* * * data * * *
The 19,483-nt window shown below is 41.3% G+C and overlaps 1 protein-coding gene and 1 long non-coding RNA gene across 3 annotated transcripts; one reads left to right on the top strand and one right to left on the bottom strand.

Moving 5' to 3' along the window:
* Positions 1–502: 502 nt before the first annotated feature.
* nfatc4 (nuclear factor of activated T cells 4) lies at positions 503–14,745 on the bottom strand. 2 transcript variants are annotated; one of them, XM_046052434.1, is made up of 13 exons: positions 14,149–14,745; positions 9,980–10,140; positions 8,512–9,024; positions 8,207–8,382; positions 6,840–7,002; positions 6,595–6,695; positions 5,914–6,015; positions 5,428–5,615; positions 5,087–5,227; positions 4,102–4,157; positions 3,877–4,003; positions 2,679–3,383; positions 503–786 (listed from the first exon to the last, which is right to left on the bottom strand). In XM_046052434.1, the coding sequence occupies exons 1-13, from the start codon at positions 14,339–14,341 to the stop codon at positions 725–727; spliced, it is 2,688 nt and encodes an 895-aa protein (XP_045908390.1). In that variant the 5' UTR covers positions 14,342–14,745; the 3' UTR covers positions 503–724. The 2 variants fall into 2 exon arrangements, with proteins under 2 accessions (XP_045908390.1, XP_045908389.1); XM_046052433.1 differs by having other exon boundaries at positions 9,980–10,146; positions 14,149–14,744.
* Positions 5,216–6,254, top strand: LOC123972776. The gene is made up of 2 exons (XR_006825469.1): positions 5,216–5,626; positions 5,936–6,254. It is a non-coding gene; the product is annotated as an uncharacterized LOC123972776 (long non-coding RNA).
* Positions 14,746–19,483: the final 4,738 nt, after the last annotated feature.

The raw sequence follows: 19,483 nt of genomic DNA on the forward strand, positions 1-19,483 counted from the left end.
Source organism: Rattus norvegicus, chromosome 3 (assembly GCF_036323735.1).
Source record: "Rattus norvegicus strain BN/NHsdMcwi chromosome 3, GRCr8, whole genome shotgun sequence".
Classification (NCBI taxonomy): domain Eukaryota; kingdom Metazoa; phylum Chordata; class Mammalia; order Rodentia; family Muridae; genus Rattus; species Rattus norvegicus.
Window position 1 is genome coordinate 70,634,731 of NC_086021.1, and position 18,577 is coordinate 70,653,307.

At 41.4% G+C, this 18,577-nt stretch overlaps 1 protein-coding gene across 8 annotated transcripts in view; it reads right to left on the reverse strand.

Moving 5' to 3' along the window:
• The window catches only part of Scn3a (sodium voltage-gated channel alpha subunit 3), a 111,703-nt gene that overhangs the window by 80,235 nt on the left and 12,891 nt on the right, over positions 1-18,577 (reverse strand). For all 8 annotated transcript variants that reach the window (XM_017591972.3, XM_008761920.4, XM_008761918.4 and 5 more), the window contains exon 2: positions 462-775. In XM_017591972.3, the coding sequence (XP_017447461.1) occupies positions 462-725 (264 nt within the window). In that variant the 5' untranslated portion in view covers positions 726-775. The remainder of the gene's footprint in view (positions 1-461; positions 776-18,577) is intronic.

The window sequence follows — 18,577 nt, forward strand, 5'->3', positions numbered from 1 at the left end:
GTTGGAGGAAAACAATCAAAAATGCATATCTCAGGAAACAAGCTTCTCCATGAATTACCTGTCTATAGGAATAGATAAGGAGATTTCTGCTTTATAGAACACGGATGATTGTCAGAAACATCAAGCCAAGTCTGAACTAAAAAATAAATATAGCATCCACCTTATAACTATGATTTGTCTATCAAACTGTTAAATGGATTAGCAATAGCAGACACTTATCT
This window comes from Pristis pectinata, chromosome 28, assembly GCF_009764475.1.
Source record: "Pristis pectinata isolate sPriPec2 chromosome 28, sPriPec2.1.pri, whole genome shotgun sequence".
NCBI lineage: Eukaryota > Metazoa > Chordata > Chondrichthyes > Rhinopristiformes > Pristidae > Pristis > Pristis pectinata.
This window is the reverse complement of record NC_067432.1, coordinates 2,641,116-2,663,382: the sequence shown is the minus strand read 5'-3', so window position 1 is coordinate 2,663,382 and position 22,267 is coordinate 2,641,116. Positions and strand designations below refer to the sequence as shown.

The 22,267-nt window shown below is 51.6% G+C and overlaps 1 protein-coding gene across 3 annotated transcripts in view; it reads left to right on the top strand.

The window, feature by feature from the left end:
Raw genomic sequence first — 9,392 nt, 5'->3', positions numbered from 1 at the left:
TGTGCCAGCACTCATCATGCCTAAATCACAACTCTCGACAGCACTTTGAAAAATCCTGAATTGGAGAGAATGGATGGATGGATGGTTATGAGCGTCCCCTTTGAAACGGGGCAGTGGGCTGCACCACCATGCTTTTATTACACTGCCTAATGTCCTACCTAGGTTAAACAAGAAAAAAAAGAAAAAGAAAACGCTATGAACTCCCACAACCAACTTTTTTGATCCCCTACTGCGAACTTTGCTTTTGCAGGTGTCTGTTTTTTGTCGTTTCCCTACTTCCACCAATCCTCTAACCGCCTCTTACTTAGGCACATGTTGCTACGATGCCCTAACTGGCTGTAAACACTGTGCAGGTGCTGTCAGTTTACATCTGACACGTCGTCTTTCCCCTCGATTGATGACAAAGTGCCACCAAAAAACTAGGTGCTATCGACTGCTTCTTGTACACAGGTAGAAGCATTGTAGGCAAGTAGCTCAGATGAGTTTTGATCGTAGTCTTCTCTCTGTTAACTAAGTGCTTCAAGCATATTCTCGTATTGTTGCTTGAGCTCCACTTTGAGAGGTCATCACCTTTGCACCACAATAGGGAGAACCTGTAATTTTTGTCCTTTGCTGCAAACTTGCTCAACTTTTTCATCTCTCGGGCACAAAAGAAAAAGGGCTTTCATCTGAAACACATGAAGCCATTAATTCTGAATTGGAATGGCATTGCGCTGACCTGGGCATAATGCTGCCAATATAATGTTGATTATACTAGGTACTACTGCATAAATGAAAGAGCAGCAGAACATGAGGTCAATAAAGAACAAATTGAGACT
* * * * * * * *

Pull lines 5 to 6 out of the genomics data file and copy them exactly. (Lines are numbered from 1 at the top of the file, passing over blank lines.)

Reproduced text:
* Positions 5,216–6,254, top strand: LOC123972776. The gene is made up of 2 exons (XR_006825469.1): positions 5,216–5,626; positions 5,936–6,254. It is a non-coding gene; the product is annotated as an uncharacterized LOC123972776 (long non-coding RNA).
* Positions 14,746–19,483: the final 4,738 nt, after the last annotated feature.